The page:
I squirrel away boxes like a madwoman because I do sell a lot of clothes online, and need boxes to ship them in so I don’t lose sales (because lest we forget the lost sale I mentioned in my last post). However, having such an absurd amount of boxes makes me feel stressed out, and pressured to make even more sales. Additionally, boxes are free almost everywhere, so I don’t really need to hoard so many of them in my closet and justify it in the name of my side-hustle.
4. A gown that I got for $1.
I have this totally ill-fitting formal gown that I got somehow at a thrift store for $1 many years ago. I actually never even wore it once, but I’ve kept the thing for all these years on the off-chance I need to wear a formal gown somewhere, so I don’t have to spend the money to buy one. Well, I’ve never needed to wear one, and I probably never will. I don’t exactly attend formal events, and if/when I ever do, I’ll bite the bullet and buy myself a dress I’ll actually look good in and feel comfortable wearing.
5. A huge chunk of clothes I had listed in my Poshmark closet.
It is so insanely hard for me to toss out or donate clothes that I was trying to sell on Poshmark, because in my mind, those clothing items were supposed to be making me money. But after sitting in my virtual closet for months with no attention from potential buyers whatsoever, it really just becomes pathetic to keep them piling up in my closet and stressing me out. Rather than obsessing over every possible potential dollar I could make off of those pieces if someone bought them someday, I threw them in a bag for Goodwill, and already feel like a huge weight has been lifted.
6. Textbooks that the bookstore wouldn’t buy back, and wouldn’t sell online.
I usually sell my textbooks back to the university bookstore, or try to sell them on Amazon. But the ones that don’t make me any money usually just sit in my closet for years after I use them, because I can’t justify getting rid of books that I spent so much money on. But the truth is, I’m most likely never going to crack open that god-awful French textbook ever again, so even though it was $250 and ended up being virtually worthless after the semester was up, I need to just let it go.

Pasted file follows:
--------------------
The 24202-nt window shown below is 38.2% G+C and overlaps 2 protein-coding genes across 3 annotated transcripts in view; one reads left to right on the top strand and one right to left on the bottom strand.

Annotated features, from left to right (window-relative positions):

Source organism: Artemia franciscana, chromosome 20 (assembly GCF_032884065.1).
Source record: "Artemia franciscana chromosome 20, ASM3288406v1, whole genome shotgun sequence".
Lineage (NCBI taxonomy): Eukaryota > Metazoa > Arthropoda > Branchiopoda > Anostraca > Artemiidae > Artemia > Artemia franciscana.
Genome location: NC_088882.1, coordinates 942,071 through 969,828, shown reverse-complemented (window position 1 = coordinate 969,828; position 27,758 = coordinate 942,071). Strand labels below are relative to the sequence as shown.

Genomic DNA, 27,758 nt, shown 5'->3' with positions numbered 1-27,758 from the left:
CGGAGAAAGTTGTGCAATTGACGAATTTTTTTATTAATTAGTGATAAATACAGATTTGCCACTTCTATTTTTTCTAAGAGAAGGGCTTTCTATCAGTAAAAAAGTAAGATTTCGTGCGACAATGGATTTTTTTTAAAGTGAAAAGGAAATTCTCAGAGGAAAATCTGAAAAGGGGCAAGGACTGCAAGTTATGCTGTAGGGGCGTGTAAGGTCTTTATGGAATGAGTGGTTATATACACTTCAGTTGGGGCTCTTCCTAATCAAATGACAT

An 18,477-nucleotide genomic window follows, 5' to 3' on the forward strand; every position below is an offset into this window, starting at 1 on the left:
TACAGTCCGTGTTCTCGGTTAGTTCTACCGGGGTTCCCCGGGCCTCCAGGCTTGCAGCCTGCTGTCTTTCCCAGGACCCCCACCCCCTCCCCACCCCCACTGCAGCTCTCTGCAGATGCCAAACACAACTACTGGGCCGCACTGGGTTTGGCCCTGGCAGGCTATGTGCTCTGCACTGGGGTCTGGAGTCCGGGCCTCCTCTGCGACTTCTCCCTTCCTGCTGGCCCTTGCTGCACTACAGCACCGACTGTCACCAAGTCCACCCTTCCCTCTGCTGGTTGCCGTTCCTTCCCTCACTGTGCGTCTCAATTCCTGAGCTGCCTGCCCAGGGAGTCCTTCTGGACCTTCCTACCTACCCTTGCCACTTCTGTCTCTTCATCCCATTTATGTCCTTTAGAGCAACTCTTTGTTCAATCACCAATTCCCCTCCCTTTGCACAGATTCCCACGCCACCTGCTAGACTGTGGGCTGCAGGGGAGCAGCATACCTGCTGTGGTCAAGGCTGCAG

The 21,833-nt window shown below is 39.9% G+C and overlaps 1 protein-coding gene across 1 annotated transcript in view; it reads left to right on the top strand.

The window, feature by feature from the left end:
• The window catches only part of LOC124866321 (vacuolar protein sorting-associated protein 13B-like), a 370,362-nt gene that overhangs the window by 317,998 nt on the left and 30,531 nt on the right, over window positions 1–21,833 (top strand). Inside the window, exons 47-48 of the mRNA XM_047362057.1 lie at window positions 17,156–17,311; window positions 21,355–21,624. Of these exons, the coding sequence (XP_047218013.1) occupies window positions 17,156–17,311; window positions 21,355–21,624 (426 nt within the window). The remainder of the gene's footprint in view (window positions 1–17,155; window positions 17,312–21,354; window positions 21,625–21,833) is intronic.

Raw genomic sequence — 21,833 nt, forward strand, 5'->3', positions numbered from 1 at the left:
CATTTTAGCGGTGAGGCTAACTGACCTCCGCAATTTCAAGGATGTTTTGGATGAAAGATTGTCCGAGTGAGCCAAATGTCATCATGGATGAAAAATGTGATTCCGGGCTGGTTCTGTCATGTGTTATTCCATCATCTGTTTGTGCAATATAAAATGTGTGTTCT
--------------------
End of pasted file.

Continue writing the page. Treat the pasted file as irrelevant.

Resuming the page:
7. A box full of birthday/Christmas/graduation/whatever the hell else you receive money-stuffed greeting cards for.
So, I promise I’m not dead inside, but I had to get rid of 98% of my sentimental cards from friends and family members. It isn’t that I don’t love them, and I did keep some extra-meaningful ones, but mostly I hang on to those cards forever because a lot of them have money in them when I first receive them, and I feel like a jerk for keeping the cash and tossing the card after. I try to give myself a few weeks where I keep the card out on display and pretend it is more than just a money-vehicle before it makes its way to my desk drawer, and eventually, the box stuffed in my closet. I need to stop doing this to myself. Everyone gives cards, and everyone receives them. And everyone knows they’re not really meant to be kept forever. I need to stop hoarding them out of money-related guilt.
Mary is the summer Media Fellow at The Financial Diet. Send her your summer intern stories (your lessons, failures, triumphs and good advice) at firstname.lastname@example.org